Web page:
Students study presidential transition firsthand
Jan. 12, 2001
KALAMAZOO -- Two Western Michigan University honors students are in Washington, D.C., for two weeks this month to study the historic presidential transition.
Heather Gott, a senior from Elwell, Mich., and Mercedes Varasteh, a sophomore from Martin, Mich., are taking part in an academic seminar sponsored by The Washington Center. "Campaign 2000: The Inauguration" runs Jan. 7-21. Both students are members of the Lee Honors College, which is sponsoring their participation in the program in conjunction with WMU's Office of the Provost.
Offered by The Washington Center since 1985, the program gives students the chance to be part of history in the making. During the first week, students are studying "Politics and the Media," and in the second week they will take on "Presidency in Transition." According to the Center, more than 400 students are expected this month "to not only celebrate one of the greatest rituals in American politics but also to delve into the important issues behind the pomp and circumstance of this historic political milestone."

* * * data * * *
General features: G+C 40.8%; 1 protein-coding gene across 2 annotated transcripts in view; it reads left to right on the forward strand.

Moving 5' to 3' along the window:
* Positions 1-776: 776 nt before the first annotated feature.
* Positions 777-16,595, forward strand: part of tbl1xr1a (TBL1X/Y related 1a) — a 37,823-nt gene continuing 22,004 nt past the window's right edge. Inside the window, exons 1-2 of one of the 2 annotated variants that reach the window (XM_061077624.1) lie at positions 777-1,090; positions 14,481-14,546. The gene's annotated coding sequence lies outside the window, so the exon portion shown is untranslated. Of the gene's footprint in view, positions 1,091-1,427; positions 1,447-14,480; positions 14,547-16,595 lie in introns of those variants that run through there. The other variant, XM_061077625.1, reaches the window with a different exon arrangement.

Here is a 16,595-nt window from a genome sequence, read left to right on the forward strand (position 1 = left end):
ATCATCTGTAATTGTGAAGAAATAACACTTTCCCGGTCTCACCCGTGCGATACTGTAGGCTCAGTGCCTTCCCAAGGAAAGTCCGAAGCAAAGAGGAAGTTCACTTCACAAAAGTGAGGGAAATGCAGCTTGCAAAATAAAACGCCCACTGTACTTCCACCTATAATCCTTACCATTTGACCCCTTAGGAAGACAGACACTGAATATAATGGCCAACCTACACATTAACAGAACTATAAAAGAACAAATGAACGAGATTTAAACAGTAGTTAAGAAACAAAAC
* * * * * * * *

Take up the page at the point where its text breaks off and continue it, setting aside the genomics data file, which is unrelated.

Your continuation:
Varasteh admits she had little interest in politics before the 2000 election.
"It was fascinating to watch and learn about how the system worked," says the journalism and communications major who currently serves as news editor of The Western Herald. "Politics is so complex. I'm really looking forward to the section on the media, and I hope to come away with a better perspective on how politics should be covered."
Gott, an environmental studies and political science major, is planning a career in environmental policy.
"I was up all night for a week watching CSPAN during the election," she says. "Obviously, it's an exciting time in history to be studying the inauguration. I hope to gain a better understanding of what goes on in Washington, and perhaps decide if I'd like to work in that city one day."
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